UCL scientists to replace Russian-made components on Mars rover
06 December 2023
Aided by a £10.7m investment from the UK Space Agency, UK researchers will play a pivotal role in ensuring that the delayed Rosalind Franklin rover will now be able to launch in 2028.
The project, funded with an additional £10.7 million from the UK Space Agency and led by Aberystwyth University, will involve the same team based at UCL’s Mullard Space Science Laboratory who led on designing and building the rover’s panoramic camera system.
Dr Paul Bate, Chief Executive of the UK Space Agency, commented: “The UK-built Rosalind Franklin rover is a truly world-leading piece of technology at the frontier of space exploration. It is fantastic that experts from the UK can also provide a key instrument for this mission, using UK Space Agency funding.
“As well as boosting world-class UK space technology to further our understanding of Mars and its potential to host life, this extra funding will strengthen collaboration across the fast-growing UK space sector and economy.”
The rover, which was built by Airbus in Stevenage as part of a European Space Agency programme, was due to launch in 2022 but the collaboration with Russia’s space agency (Roscosmos) was cancelled following the illegal invasion of Ukraine.
The new instrument, named Enfys (meaning ‘rainbow’ in Welsh), will replace the Russian-built Infrared Spectrometer for ExoMars (ISEM), meaning the mission can recover its full scientific potential. Work will be led by Aberystwyth University with support from STFC RAL Space and Qioptiq Ltd as well as UCL.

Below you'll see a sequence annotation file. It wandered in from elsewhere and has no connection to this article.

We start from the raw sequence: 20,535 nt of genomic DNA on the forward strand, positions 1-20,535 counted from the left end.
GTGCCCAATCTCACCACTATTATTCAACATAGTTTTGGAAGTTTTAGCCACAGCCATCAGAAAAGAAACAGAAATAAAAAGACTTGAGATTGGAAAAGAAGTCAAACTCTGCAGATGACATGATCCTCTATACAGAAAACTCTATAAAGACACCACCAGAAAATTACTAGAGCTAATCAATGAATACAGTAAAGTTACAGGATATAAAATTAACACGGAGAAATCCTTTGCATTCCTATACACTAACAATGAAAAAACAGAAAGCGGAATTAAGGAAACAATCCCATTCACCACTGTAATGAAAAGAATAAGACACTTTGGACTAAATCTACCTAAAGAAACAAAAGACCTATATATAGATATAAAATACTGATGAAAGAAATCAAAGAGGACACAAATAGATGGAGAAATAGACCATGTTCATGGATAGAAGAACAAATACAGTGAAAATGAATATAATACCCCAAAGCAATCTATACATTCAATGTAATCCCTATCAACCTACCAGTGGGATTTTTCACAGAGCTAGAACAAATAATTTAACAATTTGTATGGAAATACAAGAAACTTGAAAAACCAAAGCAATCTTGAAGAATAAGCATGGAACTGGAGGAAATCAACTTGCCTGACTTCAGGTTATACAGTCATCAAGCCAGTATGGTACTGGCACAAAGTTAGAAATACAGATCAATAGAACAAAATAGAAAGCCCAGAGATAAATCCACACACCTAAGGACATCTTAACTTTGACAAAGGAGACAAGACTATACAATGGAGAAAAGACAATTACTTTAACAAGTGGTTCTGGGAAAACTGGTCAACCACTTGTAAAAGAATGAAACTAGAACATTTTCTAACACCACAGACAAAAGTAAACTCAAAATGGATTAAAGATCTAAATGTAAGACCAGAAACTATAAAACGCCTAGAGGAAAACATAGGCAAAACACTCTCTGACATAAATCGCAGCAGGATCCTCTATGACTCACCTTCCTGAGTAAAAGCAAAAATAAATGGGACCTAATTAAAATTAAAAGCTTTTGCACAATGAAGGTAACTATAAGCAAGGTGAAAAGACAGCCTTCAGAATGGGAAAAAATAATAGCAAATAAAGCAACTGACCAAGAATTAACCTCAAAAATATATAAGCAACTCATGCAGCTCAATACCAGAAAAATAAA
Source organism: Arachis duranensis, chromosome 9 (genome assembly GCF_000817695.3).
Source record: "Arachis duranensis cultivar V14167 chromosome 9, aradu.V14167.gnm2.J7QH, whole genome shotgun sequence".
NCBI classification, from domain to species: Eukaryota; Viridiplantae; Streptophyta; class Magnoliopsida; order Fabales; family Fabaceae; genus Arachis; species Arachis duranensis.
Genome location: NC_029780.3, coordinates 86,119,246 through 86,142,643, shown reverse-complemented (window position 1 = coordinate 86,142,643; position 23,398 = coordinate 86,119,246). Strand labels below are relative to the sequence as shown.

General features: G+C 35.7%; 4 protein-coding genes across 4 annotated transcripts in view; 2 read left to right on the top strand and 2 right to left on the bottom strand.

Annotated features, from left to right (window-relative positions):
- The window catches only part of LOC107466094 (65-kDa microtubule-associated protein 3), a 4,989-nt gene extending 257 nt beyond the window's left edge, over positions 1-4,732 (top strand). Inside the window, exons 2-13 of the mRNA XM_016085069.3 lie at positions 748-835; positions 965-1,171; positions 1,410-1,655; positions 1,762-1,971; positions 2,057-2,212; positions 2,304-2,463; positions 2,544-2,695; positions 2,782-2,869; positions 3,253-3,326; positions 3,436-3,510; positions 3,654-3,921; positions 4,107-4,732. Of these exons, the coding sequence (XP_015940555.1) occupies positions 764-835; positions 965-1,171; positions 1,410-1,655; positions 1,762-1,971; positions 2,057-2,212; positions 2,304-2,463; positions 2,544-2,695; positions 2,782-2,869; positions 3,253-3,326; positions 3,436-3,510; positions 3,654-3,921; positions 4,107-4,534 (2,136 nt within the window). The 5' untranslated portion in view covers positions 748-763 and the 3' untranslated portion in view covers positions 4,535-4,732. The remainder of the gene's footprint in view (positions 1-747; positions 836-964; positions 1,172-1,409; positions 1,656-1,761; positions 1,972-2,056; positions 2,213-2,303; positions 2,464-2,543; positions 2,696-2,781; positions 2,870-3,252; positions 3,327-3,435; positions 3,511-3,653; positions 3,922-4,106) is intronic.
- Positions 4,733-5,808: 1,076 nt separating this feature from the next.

Enfys will identify targets on the surface of Mars for sampling and analysis, building on the scientific discoveries of the Mars rover mission.
Enfys and the mission’s UCL-led camera system PanCam will work together to identify minerals that could harbour evidence of life to enable the rover to drill for samples to be analysed by other instruments on the rover.
The £10.7 million brings the total UK Space Agency investment in the Rosalind Franklin rover to £377 million.
Professor Andrew Coates (Mullard Space Science Laboratory at UCL), Principal Investigator of PanCam on the Rosalind Franklin rover, said: “It is exciting to enhance the scientific power of PanCam’s wide-angle and high-resolution visible cameras with improved mineral identification in the infrared thanks to Enfys.
“Our team are delighted to apply the experience from PanCam to Enfys, for the challenging environment of the Mars surface. We look forward to joint science and operations with Enfys.”
Orson Sutherland, Mars Exploration Group Leader at the European Space Agency, concluded: “With Enfys on board, the Rosalind Franklin Rover is recovering its full capability to perform the assigned ExoMars scientific mission. The instrument will provide key science data working in full synergy with the rest of the payloads.”